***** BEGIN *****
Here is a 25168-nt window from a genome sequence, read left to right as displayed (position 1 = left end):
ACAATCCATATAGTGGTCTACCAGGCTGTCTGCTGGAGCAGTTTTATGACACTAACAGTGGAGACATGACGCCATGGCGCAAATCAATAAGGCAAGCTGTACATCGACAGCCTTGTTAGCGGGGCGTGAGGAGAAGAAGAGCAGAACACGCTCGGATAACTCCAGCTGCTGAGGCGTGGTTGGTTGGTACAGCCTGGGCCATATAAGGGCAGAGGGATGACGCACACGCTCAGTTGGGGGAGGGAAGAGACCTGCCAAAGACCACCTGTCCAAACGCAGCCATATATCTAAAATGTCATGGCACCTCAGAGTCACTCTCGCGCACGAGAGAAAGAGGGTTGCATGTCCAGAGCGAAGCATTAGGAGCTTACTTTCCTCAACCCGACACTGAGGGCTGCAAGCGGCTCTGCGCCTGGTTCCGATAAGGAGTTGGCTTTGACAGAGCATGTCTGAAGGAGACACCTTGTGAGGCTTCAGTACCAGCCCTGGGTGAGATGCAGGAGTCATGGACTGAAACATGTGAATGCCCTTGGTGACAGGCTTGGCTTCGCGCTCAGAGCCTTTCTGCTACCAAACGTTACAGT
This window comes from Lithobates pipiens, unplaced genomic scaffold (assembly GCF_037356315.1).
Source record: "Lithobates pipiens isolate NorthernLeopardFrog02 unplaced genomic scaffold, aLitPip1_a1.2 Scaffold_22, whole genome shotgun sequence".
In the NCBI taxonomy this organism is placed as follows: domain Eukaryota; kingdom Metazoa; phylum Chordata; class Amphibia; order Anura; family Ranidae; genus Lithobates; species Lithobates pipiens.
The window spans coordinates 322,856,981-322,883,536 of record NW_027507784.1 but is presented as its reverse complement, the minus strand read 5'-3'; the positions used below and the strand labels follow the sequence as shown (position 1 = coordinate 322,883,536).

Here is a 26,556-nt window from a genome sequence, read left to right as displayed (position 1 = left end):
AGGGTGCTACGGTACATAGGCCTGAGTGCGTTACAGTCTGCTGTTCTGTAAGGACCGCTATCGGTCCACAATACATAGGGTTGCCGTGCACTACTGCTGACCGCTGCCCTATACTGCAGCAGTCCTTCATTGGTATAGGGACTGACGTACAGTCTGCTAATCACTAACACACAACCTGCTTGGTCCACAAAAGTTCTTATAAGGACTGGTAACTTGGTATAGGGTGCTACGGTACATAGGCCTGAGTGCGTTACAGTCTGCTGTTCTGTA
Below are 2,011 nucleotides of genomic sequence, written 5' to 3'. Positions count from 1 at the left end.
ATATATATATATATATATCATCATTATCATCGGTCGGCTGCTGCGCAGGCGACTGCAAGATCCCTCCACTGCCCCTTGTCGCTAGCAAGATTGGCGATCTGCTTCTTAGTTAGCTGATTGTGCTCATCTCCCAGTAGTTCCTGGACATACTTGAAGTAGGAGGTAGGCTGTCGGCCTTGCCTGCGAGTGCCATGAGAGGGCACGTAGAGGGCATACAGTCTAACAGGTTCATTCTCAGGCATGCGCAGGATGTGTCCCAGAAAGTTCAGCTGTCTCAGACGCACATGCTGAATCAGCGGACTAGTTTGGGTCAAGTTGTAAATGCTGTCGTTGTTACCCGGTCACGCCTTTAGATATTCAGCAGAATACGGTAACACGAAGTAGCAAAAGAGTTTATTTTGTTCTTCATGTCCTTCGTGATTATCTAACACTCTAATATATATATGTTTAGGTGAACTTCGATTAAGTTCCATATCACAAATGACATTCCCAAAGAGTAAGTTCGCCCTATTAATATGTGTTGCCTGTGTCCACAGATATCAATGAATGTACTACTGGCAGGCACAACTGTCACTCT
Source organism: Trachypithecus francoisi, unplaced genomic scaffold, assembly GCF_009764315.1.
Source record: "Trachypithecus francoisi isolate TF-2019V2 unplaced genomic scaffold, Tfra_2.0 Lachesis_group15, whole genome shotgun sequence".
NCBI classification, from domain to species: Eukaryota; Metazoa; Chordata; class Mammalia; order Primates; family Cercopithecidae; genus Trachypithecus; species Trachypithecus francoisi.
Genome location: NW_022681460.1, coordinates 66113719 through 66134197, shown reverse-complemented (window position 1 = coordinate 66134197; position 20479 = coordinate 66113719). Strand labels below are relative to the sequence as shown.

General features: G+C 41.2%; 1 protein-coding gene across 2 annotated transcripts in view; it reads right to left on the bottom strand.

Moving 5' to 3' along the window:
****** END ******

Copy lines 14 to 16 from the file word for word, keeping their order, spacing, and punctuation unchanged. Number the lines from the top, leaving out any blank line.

Genome location: NW_022681460.1, coordinates 66113719 through 66134197, shown reverse-complemented (window position 1 = coordinate 66134197; position 20479 = coordinate 66113719). Strand labels below are relative to the sequence as shown.

General features: G+C 41.2%; 1 protein-coding gene across 2 annotated transcripts in view; it reads right to left on the bottom strand.

Moving 5' to 3' along the window: